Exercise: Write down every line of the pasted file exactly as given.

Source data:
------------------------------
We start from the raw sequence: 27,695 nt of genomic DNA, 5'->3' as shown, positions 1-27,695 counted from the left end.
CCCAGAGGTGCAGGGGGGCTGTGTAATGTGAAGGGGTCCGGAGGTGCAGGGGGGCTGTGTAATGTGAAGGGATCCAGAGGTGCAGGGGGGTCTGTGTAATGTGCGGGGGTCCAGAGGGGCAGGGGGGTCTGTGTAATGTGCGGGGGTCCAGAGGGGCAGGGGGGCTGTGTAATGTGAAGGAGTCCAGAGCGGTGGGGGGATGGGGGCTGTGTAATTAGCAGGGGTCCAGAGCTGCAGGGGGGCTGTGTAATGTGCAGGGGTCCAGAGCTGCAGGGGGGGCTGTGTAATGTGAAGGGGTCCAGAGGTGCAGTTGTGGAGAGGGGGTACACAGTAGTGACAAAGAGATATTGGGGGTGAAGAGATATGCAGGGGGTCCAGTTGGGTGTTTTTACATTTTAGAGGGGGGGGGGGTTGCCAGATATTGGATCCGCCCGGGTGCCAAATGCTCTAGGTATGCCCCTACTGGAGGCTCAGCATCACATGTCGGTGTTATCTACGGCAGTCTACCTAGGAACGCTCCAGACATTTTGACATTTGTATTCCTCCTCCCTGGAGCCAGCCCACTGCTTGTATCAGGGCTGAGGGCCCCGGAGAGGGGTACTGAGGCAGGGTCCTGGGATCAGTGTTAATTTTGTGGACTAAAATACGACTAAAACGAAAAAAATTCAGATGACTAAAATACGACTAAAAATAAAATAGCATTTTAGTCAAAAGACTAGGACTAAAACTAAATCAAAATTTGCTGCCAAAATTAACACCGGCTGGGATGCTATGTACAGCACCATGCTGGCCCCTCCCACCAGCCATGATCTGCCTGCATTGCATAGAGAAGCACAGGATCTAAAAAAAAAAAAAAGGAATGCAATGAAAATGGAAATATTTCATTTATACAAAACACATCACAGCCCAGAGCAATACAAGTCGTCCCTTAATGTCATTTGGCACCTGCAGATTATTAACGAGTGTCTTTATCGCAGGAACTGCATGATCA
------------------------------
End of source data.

We start from the raw sequence: 27,695 nt of genomic DNA, 5'->3' as shown, positions 1-27,695 counted from the left end.
CCCAGAGGTGCAGGGGGGCTGTGTAATGTGAAGGGGTCCGGAGGTGCAGGGGGGCTGTGTAATGTGAAGGGATCCAGAGGTGCAGGGGGGTCTGTGTAATGTGCGGGGGTCCAGAGGGGCAGGGGGGTCTGTGTAATGTGCGGGGGTCCAGAGGGGCAGGGGGGCTGTGTAATGTGAAGGAGTCCAGAGCGGTGGGGGGATGGGGGCTGTGTAATTAGCAGGGGTCCAGAGCTGCAGGGGGGCTGTGTAATGTGCAGGGGTCCAGAGCTGCAGGGGGGGCTGTGTAATGTGAAGGGGTCCAGAGGTGCAGTTGTGGAGAGGGGGTACACAGTAGTGACAAAGAGATATTGGGGGTGAAGAGATATGCAGGGGGTCCAGTTGGGTGTTTTTACATTTTAGAGGGGGGGGGGGTTGCCAGATATTGGATCCGCCCGGGTGCCAAATGCTCTAGGTATGCCCCTACTGGAGGCTCAGCATCACATGTCGGTGTTATCTACGGCAGTCTACCTAGGAACGCTCCAGACATTTTGACATTTGTATTCCTCCTCCCTGGAGCCAGCCCACTGCTTGTATCAGGGCTGAGGGCCCCGGAGAGGGGTACTGAGGCAGGGTCCTGGGATCAGTGTTAATTTTGTGGACTAAAATACGACTAAAACGAAAAAAATTCAGATGACTAAAATACGACTAAAAATAAAATAGCATTTTAGTCAAAAGACTAGGACTAAAACTAAATCAAAATTTGCTGCCAAAATTAACACCGGCTGGGATGCTATGTACAGCACCATGCTGGCCCCTCCCACCAGCCATGATCTGCCTGCATTGCATAGAGAAGCACAGGATCTAAAAAAAAAAAAAAGGAATGCAATGAAAATGGAAATATTTCATTTATACAAAACACATCACAGCCCAGAGCAATACAAGTCGTCCCTTAATGTCATTTGGCACCTGCAGATTATTAACGAGTGTCTTTATCGCAGGAACTGCATGATCA